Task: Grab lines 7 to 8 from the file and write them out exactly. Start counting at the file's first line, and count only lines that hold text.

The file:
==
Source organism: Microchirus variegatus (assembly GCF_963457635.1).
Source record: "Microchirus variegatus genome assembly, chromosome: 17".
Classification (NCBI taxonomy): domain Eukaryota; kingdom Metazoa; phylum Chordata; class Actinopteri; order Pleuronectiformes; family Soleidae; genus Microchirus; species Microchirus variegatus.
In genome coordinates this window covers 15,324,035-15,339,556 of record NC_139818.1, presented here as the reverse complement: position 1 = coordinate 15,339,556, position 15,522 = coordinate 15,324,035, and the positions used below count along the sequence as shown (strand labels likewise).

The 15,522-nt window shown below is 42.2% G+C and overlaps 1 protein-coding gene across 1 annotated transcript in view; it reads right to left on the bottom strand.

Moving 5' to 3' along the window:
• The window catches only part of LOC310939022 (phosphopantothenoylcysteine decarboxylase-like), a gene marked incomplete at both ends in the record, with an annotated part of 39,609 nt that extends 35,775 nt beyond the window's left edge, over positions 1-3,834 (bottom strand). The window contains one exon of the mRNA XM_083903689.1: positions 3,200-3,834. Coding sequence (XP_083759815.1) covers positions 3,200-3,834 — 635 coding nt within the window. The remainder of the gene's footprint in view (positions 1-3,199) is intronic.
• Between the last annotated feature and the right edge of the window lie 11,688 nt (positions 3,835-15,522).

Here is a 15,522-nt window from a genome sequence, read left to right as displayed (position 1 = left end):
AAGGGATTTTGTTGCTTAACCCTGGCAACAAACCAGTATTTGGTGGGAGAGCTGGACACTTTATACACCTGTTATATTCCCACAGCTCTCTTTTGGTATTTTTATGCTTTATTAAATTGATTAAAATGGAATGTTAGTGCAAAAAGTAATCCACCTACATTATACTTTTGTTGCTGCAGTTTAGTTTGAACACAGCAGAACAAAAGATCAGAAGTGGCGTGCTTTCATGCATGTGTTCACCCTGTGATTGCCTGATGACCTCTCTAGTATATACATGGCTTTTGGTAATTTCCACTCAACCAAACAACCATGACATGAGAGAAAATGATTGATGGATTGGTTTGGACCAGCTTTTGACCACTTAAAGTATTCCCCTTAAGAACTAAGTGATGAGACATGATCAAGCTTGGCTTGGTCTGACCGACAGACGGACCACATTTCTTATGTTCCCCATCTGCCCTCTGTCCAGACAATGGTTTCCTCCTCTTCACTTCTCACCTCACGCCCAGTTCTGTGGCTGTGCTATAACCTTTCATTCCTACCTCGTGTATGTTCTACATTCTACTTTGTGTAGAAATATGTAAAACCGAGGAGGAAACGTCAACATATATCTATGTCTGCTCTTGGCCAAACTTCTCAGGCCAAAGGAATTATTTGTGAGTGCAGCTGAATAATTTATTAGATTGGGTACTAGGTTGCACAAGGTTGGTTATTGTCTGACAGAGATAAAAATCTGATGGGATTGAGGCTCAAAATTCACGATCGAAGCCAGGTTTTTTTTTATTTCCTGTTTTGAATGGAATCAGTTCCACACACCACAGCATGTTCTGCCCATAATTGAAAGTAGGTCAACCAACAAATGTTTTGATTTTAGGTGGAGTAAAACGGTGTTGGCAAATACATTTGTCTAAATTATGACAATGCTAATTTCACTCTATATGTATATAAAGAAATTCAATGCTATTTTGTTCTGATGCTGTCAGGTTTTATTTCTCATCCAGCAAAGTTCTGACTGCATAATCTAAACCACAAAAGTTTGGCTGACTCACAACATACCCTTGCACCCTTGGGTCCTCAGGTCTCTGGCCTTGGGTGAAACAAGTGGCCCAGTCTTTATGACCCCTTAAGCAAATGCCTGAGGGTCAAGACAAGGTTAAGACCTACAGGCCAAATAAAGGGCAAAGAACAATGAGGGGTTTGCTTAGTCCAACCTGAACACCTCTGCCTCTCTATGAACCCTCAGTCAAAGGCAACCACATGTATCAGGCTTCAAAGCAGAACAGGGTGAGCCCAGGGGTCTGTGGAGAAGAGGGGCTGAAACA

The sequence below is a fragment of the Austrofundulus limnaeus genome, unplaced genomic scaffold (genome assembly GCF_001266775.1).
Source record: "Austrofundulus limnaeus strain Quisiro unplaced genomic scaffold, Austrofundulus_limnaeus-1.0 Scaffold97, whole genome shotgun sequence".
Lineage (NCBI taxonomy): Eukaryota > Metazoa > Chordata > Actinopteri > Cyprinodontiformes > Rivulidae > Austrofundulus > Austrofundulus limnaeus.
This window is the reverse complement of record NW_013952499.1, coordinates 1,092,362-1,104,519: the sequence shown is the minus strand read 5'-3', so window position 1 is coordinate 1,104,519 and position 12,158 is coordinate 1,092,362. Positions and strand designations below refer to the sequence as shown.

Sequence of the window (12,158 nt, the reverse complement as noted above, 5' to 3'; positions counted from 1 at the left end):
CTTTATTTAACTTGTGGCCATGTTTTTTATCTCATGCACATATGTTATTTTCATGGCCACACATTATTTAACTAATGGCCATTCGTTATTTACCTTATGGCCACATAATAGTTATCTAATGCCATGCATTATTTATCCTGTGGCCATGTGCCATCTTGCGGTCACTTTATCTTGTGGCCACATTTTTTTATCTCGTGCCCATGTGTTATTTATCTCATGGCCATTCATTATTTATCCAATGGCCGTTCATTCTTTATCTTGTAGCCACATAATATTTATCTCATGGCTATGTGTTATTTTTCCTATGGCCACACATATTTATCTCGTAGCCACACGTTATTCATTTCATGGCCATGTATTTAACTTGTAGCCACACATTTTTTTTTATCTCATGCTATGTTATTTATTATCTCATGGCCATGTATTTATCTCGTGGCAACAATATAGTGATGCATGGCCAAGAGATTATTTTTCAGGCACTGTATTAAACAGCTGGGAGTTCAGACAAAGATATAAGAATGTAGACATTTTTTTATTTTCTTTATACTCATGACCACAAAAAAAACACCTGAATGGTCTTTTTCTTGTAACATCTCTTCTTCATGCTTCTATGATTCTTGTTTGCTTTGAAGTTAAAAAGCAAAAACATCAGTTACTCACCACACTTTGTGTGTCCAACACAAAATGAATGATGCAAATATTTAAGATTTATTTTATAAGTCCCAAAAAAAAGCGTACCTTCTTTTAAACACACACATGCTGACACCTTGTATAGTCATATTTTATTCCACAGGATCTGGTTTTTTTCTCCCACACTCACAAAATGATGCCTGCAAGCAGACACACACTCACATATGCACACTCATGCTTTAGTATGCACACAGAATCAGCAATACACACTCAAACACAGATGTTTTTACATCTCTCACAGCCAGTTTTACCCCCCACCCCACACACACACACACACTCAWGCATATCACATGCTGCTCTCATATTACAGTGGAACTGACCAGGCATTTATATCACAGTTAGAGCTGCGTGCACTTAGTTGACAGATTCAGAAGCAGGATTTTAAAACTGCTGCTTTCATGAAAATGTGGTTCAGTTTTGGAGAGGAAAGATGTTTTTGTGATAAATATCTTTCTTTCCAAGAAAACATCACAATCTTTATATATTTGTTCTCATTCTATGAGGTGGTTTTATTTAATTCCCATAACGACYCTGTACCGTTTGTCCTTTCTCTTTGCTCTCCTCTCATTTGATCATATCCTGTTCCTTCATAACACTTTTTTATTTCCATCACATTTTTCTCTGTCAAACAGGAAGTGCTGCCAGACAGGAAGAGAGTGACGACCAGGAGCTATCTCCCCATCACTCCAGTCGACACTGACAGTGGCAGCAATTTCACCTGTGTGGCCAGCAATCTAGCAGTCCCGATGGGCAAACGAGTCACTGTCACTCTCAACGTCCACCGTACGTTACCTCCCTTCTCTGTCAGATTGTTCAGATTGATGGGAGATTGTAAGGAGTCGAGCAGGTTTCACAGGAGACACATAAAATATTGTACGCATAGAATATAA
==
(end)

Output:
• The window catches only part of LOC310939022 (phosphopantothenoylcysteine decarboxylase-like), a gene marked incomplete at both ends in the record, with an annotated part of 39,609 nt that extends 35,775 nt beyond the window's left edge, over positions 1-3,834 (bottom strand). The window contains one exon of the mRNA XM_083903689.1: positions 3,200-3,834. Coding sequence (XP_083759815.1) covers positions 3,200-3,834 — 635 coding nt within the window. The remainder of the gene's footprint in view (positions 1-3,199) is intronic.
• Between the last annotated feature and the right edge of the window lie 11,688 nt (positions 3,835-15,522).